Skin-to-skin contact is 
                 BASED  ON MOTHER

 Mothering is biology ... and that biology sees the mother and infant as a DYAD, a single unit.  SSC is good for mother’s brain and body also

There is a modern mindset that maintains that “mothering” is something old fashioned, something that is discriminatory and fosters gender inequality: the politically correct word is “parenting”. Fathers and mothers should share equally the load and work and trouble of being parents.

To respond bluntly – parenting is possibly “politically correct” - but it is biologically incorrect. There are basic biological principles, embedded in the DNA and the neural circuitry of babies and their mothers, that vouch for a unique biological role for mother. In terms of breastfeeding, this at least is incontrovertibly a unique maternal role. If we saw breastfeeding as purely nutritional (which it is not), and formula as adequate replacement (which it is not), this might possibly work. Breastfeeding is a great deal more. Breastfeeding is about providing total basic biological needs, and a place of safety and security. It is about all the sensations that fire and wire circuits in the developing brain. These circuits fire and wire emotionality and sociality at the root and core of these capacities. Within the safety of this dyad, the baby can grow and develop within a secure attachment, to develop as a strong and independent individual. Importantly: at the baby’s own very slow pace, never as a forced march.

Perhaps unfairly, I suggested above that parents should share the “load and work and trouble” of being parents. In so far as this is how it is perceived: something went terribly wrong in the birth process. But for parents that were separated from their offspring in the first critical few days of life, this is almost certainly the truth of how they perceive  the situation. We talk about “critical periods” for developing newborn brains; there is however something called  MATERNAL NEURONAL PLASTICITY around the time of birth (this link for rat). This also works as a critical period. Hormones of pregnancy increase branching in key brain areas (e.g. amygdala, hippocampus, hypothalamus) and these are fired into new circuits by specific stimulations from the newborn. One of many of such changes involve dopamine and oxytocin circuits in reward centres of the brain (caudate, amygdala, frontal lobe). When activated, mother feels an intense sense of reward – effectively she becomes addicted to making sure the baby is well and safe. This becomes the primary focus of existence.    So … the idea that caring for an infant is “load and work and trouble” mans that these pathways were not fired and wired in the mother. Mothers and fathers can do an excellent job of being fantastic parents without having fired these pathways, but it is a lot more work, it is tougher. Specially as they are given all sorts of conflicting advice. Much of this advice is about how to make the infant adapt to the parents’  life style and needs, rather than ensuring the baby’s developmental priorities.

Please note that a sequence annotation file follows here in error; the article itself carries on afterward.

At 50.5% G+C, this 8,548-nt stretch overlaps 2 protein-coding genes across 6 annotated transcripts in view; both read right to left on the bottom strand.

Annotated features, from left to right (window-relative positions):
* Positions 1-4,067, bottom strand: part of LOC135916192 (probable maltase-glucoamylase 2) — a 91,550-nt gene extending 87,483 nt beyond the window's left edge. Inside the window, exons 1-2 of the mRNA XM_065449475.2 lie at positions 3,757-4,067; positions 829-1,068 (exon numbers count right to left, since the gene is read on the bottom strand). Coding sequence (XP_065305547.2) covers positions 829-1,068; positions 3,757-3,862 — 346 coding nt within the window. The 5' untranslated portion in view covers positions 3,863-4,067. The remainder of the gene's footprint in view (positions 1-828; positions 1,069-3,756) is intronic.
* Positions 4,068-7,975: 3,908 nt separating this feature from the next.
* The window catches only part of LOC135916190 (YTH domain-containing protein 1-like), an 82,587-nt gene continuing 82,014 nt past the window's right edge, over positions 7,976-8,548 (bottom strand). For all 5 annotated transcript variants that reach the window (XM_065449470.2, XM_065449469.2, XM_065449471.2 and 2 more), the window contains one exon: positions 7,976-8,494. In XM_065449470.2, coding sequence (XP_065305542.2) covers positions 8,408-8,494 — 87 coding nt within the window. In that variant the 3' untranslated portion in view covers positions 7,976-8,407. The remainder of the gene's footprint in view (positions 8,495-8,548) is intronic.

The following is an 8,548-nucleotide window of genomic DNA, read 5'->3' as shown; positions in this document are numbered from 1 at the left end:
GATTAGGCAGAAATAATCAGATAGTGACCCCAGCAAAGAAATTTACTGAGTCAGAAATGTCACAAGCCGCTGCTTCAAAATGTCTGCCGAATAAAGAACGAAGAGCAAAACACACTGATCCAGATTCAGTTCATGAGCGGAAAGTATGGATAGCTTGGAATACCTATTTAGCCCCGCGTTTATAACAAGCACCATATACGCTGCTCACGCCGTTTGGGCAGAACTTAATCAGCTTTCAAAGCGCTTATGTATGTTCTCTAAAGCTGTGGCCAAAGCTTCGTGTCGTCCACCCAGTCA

Parents who have this early wiring also have increased sensitivity to their infants’ signals . They are better able to tell if the baby is having an emotional wobble and needs a cuddle, or a physical upset and needs attention, or needs sleep or food. This enhanced “being in tune with baby” leads to a calmer mothering environment, often described as ”behavioural synchrony”. Parenting is so much easier, as it comes in an almost instinctive way. This sensitivity is also responsive to infant development: mothers are able to give the right amount of stimulation at the right time, they do not overwhelm their babies, while still helping them stretch and learn as they grow. The concept of a “secure attachment” as the foundation for subsequent healthy development (as first described by Bowlby) is now generally accepted.  I am suggesting here that this secure attachment has a biological component that is greatly enhanced in early critical period interactions between mother and infant. Attachment we can measure scientifically after one year, maternal sensitivity we can show is enhanced before that.

I propose that the term BONDING is applicable to these deeper biological processes taking place in limbic brain circuitry at birth. In the mother this is the platform for MATERNAL SENSITIVITY, and in the infant the platform for SECURE ATTACHMENT. Subsequent optimal development is the result of long term  dyadic interplay of sensitivity and attachment. (Along with secure attachment as an “upstream effect” in the baby, is SELF-REGULATION as a down stream effect on the infant physiology.)


I recommend a book, FREE DOWNLOAD, by Peter Cook , called
MOTHERING DENIED – How our culture harms women, infants and society.


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